The early-morning Qantas flight from Cairns to Port Moresby, with 40 passengers on board, was already aloft when the reptilian hitchhiker was spotted on the wing flaps, just a short distance from one of the engines.
One passenger, Robert Weber, was able to video the snake’s journey from his seat on the aircraft.
He said that the snake was tucked away “quite neatly” when it was first seen, but the wind caught the end of its tail, “pulling him straight out.”
“I felt quite sad for it, really. For the remainder of the flight, he was trying to pull himself back into the plane, even though he was fighting against 400 kilometre-an-hour winds. The cabin crew told us that at cruising altitude, it was minus 12 degrees outside - but not even that was able to finish him,” he said.
But the high altitude, cold air and the battering the snake took from being swept against the fuselage took their toll, and the animal was dead on arrival when the plane touched down at Port Moresby.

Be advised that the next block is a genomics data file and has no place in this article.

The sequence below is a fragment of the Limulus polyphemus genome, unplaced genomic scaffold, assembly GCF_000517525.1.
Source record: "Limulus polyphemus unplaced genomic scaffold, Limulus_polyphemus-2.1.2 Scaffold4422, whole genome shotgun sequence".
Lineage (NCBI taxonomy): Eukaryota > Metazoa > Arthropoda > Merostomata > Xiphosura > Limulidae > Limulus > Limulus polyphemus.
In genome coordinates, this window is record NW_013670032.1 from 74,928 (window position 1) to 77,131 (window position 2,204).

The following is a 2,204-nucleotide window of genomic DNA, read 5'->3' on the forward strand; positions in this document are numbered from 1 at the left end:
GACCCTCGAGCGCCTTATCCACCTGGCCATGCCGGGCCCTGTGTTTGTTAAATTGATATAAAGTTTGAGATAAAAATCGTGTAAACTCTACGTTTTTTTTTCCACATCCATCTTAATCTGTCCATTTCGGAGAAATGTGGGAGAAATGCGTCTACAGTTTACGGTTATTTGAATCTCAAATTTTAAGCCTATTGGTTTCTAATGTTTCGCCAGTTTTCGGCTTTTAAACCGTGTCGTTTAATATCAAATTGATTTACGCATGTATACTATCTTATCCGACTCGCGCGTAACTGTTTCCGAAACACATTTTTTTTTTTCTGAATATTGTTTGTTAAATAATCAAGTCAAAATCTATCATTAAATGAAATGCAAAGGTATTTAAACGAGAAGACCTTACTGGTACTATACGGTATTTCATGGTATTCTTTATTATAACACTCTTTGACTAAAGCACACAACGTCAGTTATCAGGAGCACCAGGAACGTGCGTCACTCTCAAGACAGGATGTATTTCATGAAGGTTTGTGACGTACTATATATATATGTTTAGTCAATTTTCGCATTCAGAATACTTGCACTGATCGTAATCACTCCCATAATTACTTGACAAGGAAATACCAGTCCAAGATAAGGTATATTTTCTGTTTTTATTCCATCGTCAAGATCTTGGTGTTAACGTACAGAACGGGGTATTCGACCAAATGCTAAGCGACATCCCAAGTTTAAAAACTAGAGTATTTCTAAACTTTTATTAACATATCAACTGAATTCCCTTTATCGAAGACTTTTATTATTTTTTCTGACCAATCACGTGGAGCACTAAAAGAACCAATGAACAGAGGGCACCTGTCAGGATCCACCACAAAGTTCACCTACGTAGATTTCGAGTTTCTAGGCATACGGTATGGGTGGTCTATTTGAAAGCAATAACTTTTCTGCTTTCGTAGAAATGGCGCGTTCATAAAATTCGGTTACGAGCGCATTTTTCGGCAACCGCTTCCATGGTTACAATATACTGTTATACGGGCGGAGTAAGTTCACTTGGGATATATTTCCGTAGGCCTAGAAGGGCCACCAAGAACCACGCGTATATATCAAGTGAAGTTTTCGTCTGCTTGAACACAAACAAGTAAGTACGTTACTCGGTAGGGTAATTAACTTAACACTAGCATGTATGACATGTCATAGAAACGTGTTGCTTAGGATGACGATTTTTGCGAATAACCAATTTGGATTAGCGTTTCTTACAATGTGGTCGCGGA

It has been identified as an amethystine python, a non-venomous snake which is relatively common in Australia and can grow to be more than eight metres in length.
A Qantas spokesman said they had never encountered a python on board one of their aircraft, until now.
“We have never heard of this happening before,” he said. “The python must have taken refuge on the exterior of the aircraft at Cairns Airport overnight before take off.”
Aircraft engineers suggested that the snake had crawled up the landing gear when the plane was parked at Cairns, and found its way into the flap assembly.
It had probably made itself comfortable there until the plane took off and the flaps moved back, when it got caught by the wind and dragged out of its hiding place.
But unlike the 2006 movie Snakes on a Plane, starring Samuel L Jackson, there was no danger to anyone inside the aircraft – experts say the snake would not have been able to get inside the passenger compartment from its hideout on the wing.